If you're after cheap booze and easy girls stay home in the UK.

    If you're looking for excitement then go to Korea- nothing gets the heart beating like an air raid siren!
  11. You seriously need to read what I have written.

    As i tried to mention as often as possible i enjoyed Doha. I never once said the place was boring. I was simply replying to the person who claimed Doha was 'very, very exciting' and you who claimed there are 30 Bars to choose from. Why would i go to Doha, for cheap booze and easy girls? Stick to what i have written and dont make assumptions. I never complained about house parties - as i said, its the people you meet that makes a place great.

    You cant walk from one bar to another, unless your in a Hotel with 2 bars...or happen to want to walk from the Ramada to La Sigal which is a 20min walk in 40 degree heat. This is a fact - this therefore limits your options.

    I lived near the Souk, in Doha Jadeed, and so had a good location for getting to places. But the Intercontinental was a 20-30 minute taxi drive from 6pm onwards. The traffic along the corniche hardly moves at certain times, and the traffic on Salwa Road or on the road to Villagio can be incredibly annoying. I used to play football near Aspire Park, and it would take a taxi or my friend driving me up to an hour to get home. Some days i used to walk to the Ramada which was 30mins by foot, because i knew a taxi would take just as long.

    Like i said the sporting events are good, i am not denying this. I always tell people this was the best thing about Qatar, since i love sport and i was able to watch top athletes etc.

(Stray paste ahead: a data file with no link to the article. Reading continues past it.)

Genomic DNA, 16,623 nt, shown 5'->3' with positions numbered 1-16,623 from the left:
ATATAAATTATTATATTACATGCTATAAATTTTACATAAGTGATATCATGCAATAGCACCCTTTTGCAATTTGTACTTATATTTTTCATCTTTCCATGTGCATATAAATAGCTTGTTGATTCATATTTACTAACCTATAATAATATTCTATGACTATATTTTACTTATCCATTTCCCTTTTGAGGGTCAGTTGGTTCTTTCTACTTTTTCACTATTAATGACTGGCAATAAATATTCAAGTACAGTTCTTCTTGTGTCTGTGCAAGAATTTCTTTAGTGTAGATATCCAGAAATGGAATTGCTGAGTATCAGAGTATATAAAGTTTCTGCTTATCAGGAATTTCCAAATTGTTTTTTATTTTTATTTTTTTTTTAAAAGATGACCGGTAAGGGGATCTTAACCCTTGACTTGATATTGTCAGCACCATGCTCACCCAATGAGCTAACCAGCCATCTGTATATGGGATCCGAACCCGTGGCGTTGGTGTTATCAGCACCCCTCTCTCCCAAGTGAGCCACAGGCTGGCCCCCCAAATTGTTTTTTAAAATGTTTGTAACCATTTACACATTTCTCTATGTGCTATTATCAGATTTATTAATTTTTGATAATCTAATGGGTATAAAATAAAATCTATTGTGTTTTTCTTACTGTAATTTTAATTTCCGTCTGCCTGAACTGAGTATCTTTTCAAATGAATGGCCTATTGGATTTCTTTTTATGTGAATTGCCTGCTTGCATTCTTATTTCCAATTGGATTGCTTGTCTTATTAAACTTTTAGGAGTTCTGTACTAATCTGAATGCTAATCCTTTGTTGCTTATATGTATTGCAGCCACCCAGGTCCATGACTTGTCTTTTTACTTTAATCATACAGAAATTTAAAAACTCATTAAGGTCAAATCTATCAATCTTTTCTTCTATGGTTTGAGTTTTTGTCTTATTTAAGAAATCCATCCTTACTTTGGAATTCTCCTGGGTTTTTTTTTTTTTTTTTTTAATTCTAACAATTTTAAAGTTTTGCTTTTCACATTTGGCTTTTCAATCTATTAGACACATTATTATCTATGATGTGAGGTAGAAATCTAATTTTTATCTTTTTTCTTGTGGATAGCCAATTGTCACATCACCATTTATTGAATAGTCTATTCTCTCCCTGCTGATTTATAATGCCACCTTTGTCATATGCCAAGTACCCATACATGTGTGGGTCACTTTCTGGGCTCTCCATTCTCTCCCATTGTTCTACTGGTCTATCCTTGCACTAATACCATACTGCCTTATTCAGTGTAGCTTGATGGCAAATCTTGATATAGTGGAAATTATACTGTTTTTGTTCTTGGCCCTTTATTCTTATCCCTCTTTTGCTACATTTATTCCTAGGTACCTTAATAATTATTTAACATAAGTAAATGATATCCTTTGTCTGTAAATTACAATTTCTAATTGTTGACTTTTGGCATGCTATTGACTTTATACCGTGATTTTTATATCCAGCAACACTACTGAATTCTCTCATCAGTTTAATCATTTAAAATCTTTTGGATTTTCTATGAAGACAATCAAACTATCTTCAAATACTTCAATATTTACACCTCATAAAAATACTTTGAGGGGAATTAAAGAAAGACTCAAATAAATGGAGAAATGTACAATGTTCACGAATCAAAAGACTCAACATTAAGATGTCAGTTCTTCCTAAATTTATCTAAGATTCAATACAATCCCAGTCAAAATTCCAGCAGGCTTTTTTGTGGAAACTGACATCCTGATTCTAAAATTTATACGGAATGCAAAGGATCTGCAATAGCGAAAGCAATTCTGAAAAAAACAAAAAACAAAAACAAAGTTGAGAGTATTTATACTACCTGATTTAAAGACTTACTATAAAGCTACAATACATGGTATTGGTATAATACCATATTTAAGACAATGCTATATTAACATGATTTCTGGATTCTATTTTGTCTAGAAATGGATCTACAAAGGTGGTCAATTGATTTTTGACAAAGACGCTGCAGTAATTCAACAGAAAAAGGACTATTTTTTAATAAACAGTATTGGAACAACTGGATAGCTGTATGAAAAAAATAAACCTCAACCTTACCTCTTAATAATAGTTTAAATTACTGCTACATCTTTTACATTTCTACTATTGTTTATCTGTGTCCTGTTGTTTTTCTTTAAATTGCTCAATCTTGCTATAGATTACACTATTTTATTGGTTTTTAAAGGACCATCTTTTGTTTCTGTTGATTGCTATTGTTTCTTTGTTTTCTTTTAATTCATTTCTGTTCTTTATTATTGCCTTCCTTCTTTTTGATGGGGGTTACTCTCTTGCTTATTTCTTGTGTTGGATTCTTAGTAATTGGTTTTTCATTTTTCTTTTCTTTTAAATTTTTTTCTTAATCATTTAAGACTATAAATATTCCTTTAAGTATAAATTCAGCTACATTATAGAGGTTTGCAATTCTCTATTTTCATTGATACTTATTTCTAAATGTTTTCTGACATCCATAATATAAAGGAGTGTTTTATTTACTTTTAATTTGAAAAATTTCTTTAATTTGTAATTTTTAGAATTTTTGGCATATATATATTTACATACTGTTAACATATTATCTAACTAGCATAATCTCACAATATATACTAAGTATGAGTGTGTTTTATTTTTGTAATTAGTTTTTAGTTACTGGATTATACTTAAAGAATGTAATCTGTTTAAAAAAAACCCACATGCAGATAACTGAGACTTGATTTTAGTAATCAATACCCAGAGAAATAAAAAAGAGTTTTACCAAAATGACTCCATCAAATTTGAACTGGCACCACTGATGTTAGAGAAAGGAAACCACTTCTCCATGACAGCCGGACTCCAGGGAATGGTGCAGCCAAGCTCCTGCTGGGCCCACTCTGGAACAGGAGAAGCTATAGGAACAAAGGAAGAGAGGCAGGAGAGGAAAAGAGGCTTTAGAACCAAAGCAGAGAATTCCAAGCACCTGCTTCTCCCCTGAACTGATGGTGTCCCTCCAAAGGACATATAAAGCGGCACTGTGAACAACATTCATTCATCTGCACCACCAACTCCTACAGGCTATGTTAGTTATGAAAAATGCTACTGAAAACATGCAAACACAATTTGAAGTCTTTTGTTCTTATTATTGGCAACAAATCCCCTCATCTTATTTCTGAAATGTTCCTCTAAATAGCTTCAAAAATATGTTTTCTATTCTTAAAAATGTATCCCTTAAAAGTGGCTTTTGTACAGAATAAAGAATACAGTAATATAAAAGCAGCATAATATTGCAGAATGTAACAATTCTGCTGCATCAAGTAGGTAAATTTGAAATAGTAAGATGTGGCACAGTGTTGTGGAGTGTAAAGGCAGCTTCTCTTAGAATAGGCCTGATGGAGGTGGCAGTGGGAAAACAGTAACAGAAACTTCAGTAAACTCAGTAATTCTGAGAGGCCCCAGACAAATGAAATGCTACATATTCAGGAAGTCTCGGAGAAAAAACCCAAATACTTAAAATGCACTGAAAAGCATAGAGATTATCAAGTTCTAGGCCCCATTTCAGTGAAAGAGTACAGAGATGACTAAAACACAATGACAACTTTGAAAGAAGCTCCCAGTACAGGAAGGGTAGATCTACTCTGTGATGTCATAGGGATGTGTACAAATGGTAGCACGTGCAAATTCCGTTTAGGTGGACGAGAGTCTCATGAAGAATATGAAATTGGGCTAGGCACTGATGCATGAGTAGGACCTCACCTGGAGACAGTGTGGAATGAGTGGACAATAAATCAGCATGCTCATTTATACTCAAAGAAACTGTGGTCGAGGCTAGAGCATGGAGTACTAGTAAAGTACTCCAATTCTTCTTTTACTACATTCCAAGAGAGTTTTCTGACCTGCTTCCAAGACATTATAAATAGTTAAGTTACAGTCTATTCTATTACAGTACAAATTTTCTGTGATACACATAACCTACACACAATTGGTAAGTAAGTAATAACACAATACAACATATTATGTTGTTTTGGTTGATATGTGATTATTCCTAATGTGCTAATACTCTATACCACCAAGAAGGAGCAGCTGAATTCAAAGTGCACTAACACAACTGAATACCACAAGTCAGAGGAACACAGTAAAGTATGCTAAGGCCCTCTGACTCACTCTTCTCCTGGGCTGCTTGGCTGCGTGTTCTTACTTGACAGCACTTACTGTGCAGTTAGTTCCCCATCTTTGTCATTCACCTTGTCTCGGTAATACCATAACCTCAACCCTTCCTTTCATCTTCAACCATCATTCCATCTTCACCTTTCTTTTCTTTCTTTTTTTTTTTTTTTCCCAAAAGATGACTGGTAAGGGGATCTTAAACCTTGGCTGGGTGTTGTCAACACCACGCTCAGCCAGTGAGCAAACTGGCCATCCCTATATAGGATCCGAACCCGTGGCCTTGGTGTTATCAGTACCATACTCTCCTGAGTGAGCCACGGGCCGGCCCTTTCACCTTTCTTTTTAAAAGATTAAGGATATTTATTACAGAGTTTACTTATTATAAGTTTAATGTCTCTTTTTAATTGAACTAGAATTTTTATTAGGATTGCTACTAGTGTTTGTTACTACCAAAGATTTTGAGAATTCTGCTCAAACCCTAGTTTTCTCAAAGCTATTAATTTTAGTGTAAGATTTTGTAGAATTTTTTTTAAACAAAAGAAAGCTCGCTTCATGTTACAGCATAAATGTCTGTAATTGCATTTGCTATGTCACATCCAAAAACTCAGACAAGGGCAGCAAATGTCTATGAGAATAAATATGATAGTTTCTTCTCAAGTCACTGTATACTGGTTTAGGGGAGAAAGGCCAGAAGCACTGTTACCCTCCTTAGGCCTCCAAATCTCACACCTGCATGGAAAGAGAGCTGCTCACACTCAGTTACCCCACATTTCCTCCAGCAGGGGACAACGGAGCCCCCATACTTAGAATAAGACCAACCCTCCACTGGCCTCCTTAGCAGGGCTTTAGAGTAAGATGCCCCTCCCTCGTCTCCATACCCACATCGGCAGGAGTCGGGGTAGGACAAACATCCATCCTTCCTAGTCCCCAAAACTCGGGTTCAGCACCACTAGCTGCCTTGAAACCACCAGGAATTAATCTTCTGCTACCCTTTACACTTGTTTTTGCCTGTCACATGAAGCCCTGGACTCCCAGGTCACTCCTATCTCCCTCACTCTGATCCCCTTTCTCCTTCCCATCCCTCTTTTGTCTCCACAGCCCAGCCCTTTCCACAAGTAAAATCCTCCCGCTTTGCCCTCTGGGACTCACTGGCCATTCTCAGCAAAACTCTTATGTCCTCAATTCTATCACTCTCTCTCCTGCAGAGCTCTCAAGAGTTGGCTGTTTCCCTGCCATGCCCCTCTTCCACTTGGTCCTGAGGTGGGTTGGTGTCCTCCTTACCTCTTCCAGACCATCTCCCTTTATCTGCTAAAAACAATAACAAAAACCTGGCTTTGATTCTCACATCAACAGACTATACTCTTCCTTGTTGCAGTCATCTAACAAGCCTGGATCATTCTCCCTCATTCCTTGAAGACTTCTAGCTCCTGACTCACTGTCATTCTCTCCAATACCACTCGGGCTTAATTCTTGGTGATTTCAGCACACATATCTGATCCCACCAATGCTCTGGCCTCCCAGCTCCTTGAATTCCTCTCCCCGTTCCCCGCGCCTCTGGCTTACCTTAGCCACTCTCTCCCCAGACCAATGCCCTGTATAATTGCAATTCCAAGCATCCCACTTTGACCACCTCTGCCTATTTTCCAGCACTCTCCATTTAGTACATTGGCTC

Granted i did not meet a great deal of people in Qatar whilst i was here, but i never met anyone who called the place exciting. More often than not, they were wishing they were back home or saying there was nothing to do.

    Last points - I enjoyed Doha. Hope you enjoy the football.

  12. tyler durden

    tyler durden New commenter

    I'm sorry you didn't make many friends while you were here Ben. I think that this may have had an impact on how you view the place.

    If you want to you can walk from the Sheraton to the W or you can walk from the Ritz to the Grand Hyatt. I don't see how it limits options. I don't know why you'd be obsessed with walking when a taxi costs a pittance.

    There are about 30 bars/clubs. That is a fact- they may not all be to your taste but they are there.
  13. Hi Guys,

    Came across this forum fairly recently (bit delayed I know). I was just wondering if anyone had any more recent experience of working in Qatar. I'll have 5 years of experience working as a science teacher, I'm married, have a little 'un (couple of months old) and am hoping to start work abroad next summer (2014). Any hints/tips on how to apply, conditions working out there, things to consider, do's and don'ts or just generally any helpful advice would be very much appreciated.

    Thanks in advance